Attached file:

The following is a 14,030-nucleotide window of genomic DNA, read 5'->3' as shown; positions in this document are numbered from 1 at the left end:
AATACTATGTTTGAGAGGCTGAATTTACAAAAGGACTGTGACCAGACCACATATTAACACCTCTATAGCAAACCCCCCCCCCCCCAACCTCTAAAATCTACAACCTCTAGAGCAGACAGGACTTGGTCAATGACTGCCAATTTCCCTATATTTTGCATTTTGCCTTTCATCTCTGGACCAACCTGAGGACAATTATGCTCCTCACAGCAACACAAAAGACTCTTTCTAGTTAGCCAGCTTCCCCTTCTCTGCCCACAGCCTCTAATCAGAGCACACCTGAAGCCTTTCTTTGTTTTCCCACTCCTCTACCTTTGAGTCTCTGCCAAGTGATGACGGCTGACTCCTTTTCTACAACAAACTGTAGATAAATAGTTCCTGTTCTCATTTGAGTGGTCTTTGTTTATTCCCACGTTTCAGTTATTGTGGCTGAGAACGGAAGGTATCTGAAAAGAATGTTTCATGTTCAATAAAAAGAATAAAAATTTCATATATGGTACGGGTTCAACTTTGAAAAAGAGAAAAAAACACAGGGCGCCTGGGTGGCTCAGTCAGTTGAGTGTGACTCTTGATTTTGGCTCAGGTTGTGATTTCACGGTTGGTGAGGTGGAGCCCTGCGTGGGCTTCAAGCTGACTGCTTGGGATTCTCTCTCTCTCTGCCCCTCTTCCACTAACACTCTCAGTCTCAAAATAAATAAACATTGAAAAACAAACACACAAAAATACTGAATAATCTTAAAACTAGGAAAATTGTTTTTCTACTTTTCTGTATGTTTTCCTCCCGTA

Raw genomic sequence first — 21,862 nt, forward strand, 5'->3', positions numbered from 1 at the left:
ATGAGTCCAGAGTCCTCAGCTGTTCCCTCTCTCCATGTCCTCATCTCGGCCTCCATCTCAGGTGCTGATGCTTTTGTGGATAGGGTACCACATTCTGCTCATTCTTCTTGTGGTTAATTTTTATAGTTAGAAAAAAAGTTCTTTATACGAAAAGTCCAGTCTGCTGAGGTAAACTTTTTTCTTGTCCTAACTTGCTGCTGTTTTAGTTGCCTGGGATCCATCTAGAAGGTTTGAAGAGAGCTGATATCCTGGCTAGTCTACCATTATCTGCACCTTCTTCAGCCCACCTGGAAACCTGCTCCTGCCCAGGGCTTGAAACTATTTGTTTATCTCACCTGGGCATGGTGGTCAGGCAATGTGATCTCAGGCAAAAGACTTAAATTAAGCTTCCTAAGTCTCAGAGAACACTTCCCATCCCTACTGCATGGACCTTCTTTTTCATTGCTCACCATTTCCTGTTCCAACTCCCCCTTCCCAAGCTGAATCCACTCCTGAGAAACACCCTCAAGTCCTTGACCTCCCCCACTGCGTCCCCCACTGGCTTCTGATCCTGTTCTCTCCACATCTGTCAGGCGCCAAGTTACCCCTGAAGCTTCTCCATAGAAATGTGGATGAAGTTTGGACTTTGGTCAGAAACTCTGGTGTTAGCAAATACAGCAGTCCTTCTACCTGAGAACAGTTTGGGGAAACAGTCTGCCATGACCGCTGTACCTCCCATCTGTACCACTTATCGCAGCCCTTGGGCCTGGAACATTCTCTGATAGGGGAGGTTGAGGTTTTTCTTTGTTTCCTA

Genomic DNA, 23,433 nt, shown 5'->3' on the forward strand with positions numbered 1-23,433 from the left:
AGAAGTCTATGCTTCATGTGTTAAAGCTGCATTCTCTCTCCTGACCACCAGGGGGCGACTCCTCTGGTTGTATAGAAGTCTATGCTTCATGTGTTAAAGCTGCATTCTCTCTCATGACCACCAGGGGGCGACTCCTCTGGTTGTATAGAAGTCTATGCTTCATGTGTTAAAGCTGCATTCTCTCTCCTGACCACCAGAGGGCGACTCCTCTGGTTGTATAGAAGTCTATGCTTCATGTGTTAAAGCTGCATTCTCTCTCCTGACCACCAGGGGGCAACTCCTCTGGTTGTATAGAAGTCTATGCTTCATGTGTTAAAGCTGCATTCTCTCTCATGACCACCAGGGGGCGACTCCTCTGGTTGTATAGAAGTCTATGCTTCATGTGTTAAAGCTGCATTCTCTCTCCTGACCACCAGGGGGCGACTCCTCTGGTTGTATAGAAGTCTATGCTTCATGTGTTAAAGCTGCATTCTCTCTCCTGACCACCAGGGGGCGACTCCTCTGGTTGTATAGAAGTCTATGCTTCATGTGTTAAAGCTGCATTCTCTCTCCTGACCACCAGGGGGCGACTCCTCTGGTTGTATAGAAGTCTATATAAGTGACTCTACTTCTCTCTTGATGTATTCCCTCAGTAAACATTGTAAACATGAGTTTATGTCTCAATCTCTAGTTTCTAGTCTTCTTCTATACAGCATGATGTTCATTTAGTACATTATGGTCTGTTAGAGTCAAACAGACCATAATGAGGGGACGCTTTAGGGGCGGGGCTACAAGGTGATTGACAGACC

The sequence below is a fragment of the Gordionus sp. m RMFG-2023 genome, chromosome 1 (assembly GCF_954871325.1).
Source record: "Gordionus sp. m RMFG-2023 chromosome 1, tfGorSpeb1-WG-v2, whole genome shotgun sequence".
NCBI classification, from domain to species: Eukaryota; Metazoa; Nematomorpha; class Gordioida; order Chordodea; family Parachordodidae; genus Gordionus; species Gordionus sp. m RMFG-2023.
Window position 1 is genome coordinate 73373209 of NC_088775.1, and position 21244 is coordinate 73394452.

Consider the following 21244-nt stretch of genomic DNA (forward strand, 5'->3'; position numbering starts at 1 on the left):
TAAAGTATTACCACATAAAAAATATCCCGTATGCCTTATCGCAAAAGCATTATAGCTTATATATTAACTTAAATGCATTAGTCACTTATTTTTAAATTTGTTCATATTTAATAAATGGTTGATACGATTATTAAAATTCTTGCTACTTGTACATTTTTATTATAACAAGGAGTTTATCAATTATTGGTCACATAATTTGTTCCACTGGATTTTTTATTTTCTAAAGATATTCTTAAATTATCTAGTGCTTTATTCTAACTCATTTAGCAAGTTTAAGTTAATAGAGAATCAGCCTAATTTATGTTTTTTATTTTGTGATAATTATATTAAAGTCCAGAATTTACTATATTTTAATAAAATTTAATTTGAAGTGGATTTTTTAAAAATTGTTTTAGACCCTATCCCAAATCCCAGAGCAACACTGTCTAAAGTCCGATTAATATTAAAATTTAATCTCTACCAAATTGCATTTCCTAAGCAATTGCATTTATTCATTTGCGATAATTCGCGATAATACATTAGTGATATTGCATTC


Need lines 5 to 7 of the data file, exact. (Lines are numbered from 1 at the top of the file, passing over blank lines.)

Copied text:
Genomic DNA, 23,433 nt, shown 5'->3' on the forward strand with positions numbered 1-23,433 from the left:
AGAAGTCTATGCTTCATGTGTTAAAGCTGCATTCTCTCTCCTGACCACCAGGGGGCGACTCCTCTGGTTGTATAGAAGTCTATGCTTCATGTGTTAAAGCTGCATTCTCTCTCATGACCACCAGGGGGCGACTCCTCTGGTTGTATAGAAGTCTATGCTTCATGTGTTAAAGCTGCATTCTCTCTCCTGACCACCAGAGGGCGACTCCTCTGGTTGTATAGAAGTCTATGCTTCATGTGTTAAAGCTGCATTCTCTCTCCTGACCACCAGGGGGCAACTCCTCTGGTTGTATAGAAGTCTATGCTTCATGTGTTAAAGCTGCATTCTCTCTCATGACCACCAGGGGGCGACTCCTCTGGTTGTATAGAAGTCTATGCTTCATGTGTTAAAGCTGCATTCTCTCTCCTGACCACCAGGGGGCGACTCCTCTGGTTGTATAGAAGTCTATGCTTCATGTGTTAAAGCTGCATTCTCTCTCCTGACCACCAGGGGGCGACTCCTCTGGTTGTATAGAAGTCTATGCTTCATGTGTTAAAGCTGCATTCTCTCTCCTGACCACCAGGGGGCGACTCCTCTGGTTGTATAGAAGTCTATATAAGTGACTCTACTTCTCTCTTGATGTATTCCCTCAGTAAACATTGTAAACATGAGTTTATGTCTCAATCTCTAGTTTCTAGTCTTCTTCTATACAGCATGATGTTCATTTAGTACATTATGGTCTGTTAGAGTCAAACAGACCATAATGAGGGGACGCTTTAGGGGCGGGGCTACAAGGTGATTGACAGACC

The sequence below is a fragment of the Gordionus sp. m RMFG-2023 genome, chromosome 1 (assembly GCF_954871325.1).